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Death metal dubstep

Sound guru and Malakai frontman Chris Forsythe brings the noise


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While he's best known these days as lead singer for Colorado Springs' favorite thrash/metal band Malakai, as well as its grindcore cousin Tree of Woe, Chris Forsythe has something new for you up his sleeve: "Our next project is a dubstep remix album," he tells me. "It's gonna be great."

OK, he's kidding. But in his nighttime day job as the Black Sheep's sound guy, the viking-visaged musician has had plenty of opportunity to develop a love/hate relationship with the wobbly electronic dance genre. (Actually, it's mostly hate, although he does have an appreciation for the sheer heaviness of the sound.) So he's suitably amused when I ask if mixing so many dubstep shows was subliminally responsible for the stuttering effect found on Malakai's "Crack Never Sleeps," a track from the newly expanded Monday album that the band will celebrate at Friday's CD release show.

"We put it on there and I was, like, wow, that's cool, and we'll never be able to do that live," says Forsythe. "And it's really funny, because now there are all these dubstep guys, and they don't either. So I guess we could pull it off by just going out onstage and playing our CD."

Think he's exaggerating? Guess again.

"I don't remember which show it was, but we had a guy who went onstage, flipped open his laptop, and told the crowd, 'I have a new album coming out next week, do you guys wanna hear it?' The whole crowd goes 'YEAHHHH,' he says, 'Sweet." Then he pressed play on his laptop, he opened a PBR, and he did his entire 40-minute set with one hand just holding his beer and the other hand in the air doing the 8 Mile up-and-down, hand-gesture thing. And the only time it would change is when he would stop the laptop to ask the crowd, 'Are you feeling that?'"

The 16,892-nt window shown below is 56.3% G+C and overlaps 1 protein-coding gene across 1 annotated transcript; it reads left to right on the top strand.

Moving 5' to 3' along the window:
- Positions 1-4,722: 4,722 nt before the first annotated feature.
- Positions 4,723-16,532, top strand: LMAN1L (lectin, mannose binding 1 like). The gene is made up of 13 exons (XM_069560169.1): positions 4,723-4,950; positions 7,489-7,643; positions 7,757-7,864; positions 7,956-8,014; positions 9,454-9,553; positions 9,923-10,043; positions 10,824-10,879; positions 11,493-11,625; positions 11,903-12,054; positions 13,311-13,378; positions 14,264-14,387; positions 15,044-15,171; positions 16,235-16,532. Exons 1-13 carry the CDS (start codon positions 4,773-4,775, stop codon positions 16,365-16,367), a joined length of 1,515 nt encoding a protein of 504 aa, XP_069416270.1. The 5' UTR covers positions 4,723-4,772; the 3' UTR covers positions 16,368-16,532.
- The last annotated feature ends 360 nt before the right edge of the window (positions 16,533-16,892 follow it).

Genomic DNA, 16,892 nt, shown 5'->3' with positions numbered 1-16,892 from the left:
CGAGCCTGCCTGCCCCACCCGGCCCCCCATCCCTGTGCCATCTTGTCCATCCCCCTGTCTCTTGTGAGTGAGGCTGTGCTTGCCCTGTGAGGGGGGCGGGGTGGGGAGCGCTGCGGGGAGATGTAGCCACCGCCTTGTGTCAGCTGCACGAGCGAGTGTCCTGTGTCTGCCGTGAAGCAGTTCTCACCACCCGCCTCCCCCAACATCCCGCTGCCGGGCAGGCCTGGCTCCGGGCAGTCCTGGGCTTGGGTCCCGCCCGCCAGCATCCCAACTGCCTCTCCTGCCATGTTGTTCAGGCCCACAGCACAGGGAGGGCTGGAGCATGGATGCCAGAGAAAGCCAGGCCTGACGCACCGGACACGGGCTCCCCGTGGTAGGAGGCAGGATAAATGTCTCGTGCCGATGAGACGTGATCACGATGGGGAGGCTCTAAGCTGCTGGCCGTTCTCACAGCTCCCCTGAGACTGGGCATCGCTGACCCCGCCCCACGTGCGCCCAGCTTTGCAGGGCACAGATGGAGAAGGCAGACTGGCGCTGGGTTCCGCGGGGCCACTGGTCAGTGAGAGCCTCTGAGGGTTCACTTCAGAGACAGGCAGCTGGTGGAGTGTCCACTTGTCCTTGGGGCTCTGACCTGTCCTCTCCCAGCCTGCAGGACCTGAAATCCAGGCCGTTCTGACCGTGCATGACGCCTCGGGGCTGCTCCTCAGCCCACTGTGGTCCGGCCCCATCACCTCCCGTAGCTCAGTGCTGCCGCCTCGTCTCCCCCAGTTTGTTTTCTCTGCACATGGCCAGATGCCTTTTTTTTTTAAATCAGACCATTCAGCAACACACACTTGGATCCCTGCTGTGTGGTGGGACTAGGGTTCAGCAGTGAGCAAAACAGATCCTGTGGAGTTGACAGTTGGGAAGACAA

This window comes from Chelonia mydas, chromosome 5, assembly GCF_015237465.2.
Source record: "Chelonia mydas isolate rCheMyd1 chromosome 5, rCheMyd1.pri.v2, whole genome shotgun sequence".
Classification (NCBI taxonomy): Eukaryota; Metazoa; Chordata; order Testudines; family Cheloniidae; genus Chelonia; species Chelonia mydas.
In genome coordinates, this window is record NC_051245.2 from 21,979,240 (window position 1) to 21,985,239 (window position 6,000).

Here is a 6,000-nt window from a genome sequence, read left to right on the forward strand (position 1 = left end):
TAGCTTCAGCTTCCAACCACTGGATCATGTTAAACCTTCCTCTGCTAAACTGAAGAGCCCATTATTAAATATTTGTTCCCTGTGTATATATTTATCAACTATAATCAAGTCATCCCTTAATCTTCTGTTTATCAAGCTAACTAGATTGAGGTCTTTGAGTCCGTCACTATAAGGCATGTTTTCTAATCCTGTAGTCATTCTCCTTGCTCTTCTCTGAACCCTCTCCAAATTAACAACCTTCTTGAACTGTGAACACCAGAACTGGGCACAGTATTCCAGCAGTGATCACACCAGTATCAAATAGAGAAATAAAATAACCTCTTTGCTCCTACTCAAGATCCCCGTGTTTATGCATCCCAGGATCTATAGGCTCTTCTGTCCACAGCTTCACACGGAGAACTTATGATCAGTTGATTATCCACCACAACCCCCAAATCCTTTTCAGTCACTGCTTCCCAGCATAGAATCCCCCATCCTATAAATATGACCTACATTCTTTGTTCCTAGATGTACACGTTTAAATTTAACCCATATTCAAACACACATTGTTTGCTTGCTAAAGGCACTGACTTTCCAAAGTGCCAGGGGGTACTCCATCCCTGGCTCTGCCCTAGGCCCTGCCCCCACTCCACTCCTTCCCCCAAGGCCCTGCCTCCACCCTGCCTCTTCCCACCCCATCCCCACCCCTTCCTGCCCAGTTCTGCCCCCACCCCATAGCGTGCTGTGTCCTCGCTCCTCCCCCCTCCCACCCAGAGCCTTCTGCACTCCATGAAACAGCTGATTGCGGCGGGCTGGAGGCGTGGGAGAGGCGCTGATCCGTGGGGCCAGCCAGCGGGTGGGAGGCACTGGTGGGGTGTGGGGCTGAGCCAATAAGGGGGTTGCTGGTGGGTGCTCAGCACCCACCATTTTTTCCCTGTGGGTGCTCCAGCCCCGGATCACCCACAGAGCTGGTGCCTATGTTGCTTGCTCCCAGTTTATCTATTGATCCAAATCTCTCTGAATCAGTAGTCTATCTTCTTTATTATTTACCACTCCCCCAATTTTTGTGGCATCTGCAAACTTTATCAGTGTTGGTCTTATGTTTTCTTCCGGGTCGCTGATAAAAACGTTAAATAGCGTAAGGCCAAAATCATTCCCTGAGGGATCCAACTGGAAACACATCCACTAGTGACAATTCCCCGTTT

Night to forget

Unlike bartenders who can mentally tune out an unfortunate performance, sound engineers actually have to pay attention. So what was the worst act Forsythe's ever dealt with?

"The worst, I would have to say, is Falling in Reverse. First, it's a horrible band. But also, their singer is just a nightmare to deal with, it's like he's the second coming of Axl Rose. It almost turned into a riot after the show. There were like 400 14-year-old girls there to see him, and apparently his sound guy didn't mix his monitors the way he liked them. And so he stormed offstage and refused to play anymore. And then he came back onstage and he got 400 kids to start screaming, 'The sound guy sucks! The sound guy sucks.' What they didn't understand is that the band has its own traveling sound crew, so I didn't mix them at all. But for like a week on the Internet, 14-year-old girls all over town were saying I should be fired and held accountable and everyone should get refunds back out of my paycheck."

On the other hand, Forsythe's favorite shows range from metal favorites like Cattle Decapitation to new-breed soul artists like Allen Stone and Fitz & the Tantrums. In fact, Malakai will be trying its own hand at the blue-eyed soul thing at next Halloween's Monsters of Mock show. "Malakai's gonna be Hall & Oates," says Forsythe, who sounds serious this time. "When I was in the fourth grade I went to our school carnival and threw a dart at a balloon, and I won a Hall & Oates eight-track. And that song 'Maneater' has just stuck with me ever since. I'm definitely gonna be Hall, man. It's in my soul."

Bonus tracks

Forsythe is also partial to a band called Malakai, whose sonic assaults have deservedly kept the group at the top of the local metal heap for the better part of eight years. With Jon Saultz on guitar, Brian Voorhies on bass and Todd Morrison on drums, Malakai's songs are bludgeoning yet precise, like a brain surgeon with an occasional tendency to run amok.

While the original version of Monday was released last year, the CD being unleashed this week includes the band's two previous recordings: The debut Chasing Demons, and its follow-up Funerals.

"We'd sold out the last copies that we had, and we noticed that you can fit 80 minutes on a CD and we were nowhere near that. And people were always asking us how they could get a copy of the old stuff, so we just kind of figured we'd throw it all on there."

And while Forsythe's guttural vocal delivery might make it hard to tell, the band also continues to indulge its more introspective side. Take, for instance, a newer song like "Haddonfield."

"That's the town where Michael Myers comes and kills everybody in the Halloween series," notes Forsythe.

"But honestly, the title has nothing to do with the song. It's actually just kind of about life in general not going at all the way that you planned it. Like, back when I was in my late 20s, I was married, and had the house, and had a great job. And by 35, I was divorced and living in a shack, driving a Ford Fiesta. [Laughs.] And you kind of sit back one day and go, 'Holy shit, how did that happen?'"

Of course, post-American Dream living does have its consolations.

"Oh yeah," says Forsythe, "you get to write about it, and it makes good metal songs."


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